While life expectancies have never been higher, so too are diet-related diseases. Type 2 diabetes, heart disease and a variety of cancers are so common today that many may think that these preventable diseases are in fact inevitable. This could not be further from the truth. There are a multitude of dietary and lifestyle choices or ‘weapons of risk reduction’ that individuals can adopt to add years to life and life to years.
Legumes, an often-forgotten food group, have huge potential as a weapon of risk reduction to fight off disease in the long term.
Lessons from the longest-lived
In recent decades, researchers have studied the longest-lived communities around the world where people suffer a fraction of the diet and lifestyle-related diseases that plague many countries today.
Mashed chickpeas are the main ingredient in hummus, a Middle Eastern dip or spread consumed around the globe.
PHOTO: Ben Dearnley
These unique regions around the world, known as ‘blue zones’, provide us with best-practice guidelines to achieve and maintain health, as well as happiness, over one’s life span.
Blue zones include the Mediterranean regions of Sardinia in Italy and Icaria in Greece, as well as Okinawa in Japan, Loma Linda in the US, and the Nicoya Peninsula in Costa Rica. From studying these populations, researchers have identified universal themes fundamental to health and happiness. When it comes to diet, an overriding theme from these blue zones is an emphasis on legumes, such as beans, chickpeas, lentils and peas, within a mostly plant-based diet.
The Sardinian diet is particularly high in faba beans and the Icarians enjoy a diet rich in chickpeas, kidney beans and lentils. People in Okinawa and the Seventh-day Adventists of Loma Linda have high intakes of soy from beans, tofu and soy milk, while the people of the Nicoya Peninsula eat a variety of beans with rice as a staple in their diet.
This is not to say that legumes are the only foods contributing to health in these diets, which are also rich in fruits, vegetables, nuts and whole grains. However, the prominence of legumes in these populations is noteworthy as legumes are a largely forgotten food group in Australia – evidenced by very low legume consumption and the absence of a quantified target intake in the Australian Dietary Guidelines.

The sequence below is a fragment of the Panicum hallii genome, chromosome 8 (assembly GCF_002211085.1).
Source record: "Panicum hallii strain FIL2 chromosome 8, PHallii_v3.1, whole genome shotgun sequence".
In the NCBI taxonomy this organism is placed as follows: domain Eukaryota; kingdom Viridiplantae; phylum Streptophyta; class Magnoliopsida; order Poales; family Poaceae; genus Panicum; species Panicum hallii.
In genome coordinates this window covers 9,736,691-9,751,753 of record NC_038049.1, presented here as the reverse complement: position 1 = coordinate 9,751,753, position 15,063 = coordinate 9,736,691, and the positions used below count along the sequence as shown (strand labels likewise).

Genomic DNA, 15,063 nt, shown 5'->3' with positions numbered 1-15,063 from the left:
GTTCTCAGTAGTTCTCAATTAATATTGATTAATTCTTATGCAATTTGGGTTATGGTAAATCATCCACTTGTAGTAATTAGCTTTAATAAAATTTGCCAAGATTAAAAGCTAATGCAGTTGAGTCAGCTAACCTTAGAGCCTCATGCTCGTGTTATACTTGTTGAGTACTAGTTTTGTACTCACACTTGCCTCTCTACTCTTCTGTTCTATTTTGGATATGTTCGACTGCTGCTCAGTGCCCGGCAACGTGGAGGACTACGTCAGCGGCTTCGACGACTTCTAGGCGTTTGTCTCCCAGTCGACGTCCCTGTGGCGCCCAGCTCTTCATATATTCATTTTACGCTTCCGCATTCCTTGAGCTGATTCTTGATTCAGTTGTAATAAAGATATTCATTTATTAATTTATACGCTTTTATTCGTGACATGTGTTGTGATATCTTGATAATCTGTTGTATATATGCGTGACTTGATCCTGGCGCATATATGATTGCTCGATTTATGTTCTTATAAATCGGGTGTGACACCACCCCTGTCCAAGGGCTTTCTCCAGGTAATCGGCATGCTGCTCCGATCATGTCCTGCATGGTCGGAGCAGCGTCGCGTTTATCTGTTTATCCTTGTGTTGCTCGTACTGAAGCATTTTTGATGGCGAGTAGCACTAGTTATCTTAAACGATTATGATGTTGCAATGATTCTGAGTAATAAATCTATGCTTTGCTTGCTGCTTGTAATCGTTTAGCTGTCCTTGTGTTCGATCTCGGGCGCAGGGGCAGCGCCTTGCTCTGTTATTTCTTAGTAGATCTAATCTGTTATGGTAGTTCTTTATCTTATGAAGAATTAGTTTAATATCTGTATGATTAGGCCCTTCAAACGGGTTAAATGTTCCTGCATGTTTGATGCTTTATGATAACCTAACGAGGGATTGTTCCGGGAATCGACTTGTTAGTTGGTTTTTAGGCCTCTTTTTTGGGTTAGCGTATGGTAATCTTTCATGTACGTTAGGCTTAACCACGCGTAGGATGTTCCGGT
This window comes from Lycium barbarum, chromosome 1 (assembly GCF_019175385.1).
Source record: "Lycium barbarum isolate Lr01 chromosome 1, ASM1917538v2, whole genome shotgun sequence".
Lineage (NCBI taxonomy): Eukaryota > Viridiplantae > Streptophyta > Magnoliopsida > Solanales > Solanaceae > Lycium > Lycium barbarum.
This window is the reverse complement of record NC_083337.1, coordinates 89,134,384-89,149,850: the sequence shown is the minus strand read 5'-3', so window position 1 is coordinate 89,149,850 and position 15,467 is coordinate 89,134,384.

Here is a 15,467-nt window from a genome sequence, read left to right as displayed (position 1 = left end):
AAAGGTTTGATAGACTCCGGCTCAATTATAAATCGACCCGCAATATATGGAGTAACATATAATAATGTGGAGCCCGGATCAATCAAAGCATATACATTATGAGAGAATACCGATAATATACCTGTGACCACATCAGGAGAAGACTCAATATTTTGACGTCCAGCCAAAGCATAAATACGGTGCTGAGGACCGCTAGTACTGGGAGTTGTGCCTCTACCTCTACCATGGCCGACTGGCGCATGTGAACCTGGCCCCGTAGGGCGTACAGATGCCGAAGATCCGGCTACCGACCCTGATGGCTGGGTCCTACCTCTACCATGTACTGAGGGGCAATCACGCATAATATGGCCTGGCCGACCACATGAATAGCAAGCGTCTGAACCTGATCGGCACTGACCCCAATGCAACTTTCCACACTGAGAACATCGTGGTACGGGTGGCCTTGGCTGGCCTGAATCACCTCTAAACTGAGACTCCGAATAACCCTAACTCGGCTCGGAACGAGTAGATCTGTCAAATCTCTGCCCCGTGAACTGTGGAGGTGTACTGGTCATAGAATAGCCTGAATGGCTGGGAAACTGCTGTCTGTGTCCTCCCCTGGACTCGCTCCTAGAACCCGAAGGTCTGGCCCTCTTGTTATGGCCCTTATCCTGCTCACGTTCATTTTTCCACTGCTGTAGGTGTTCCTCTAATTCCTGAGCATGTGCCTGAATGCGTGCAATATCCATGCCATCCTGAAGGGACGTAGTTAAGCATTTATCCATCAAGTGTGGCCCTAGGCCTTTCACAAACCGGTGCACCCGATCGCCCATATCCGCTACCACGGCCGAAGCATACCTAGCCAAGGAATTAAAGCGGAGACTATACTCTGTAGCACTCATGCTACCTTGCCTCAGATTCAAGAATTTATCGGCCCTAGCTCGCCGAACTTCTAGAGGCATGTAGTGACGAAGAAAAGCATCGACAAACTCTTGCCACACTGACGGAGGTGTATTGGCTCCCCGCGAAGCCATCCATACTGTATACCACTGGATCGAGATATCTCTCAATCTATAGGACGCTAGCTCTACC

In addition to learnings from the blue zones, the scientific evidence from populations all around the world consistently demonstrates that people with a higher intake of legumes have better health outcomes, including a significantly reduced risk of heart disease, some cancers and improved blood-glucose control.
In a recent analysis of the 2011 Australian Health Survey, it was found that people who ate legumes had higher total daily intakes of fibre (30.4 versus 21.9 grams), protein, iron, magnesium, zinc, iodine and folate compared with non-consumers.
In addition to essential nutrients, legumes are also rich in protective phytonutrients, which are also likely to contribute to the associated health benefits observed in long-term consumers.
When it comes to Australian diets, the most recent National Nutrition Survey found that, on average, Australians eat less than 7.5g of legumes each day.
What’s the roadblock?
The Grains and Legumes Nutrition Council’s (GLNC) 2014 Grains and Legumes Consumption and Attitudinal Study found that the biggest barrier to legume consumption was that Australians simply do not think to include them in their meals. However, legumes are widely accessible and affordable so there is abundant potential for Australians to improve their diet quality.
A good starting goal for those who do not eat legumes regularly is to aim to eat a variety of legumes at least two to three times each week as part of a balanced diet. This can easily be achieved by adding chickpeas or beans to salads, enjoying hummus dip as a snack, or simply adding a can of drained and rinsed beans or lentils to your favourite recipe, for example, spaghetti bolognaise with red lentils.
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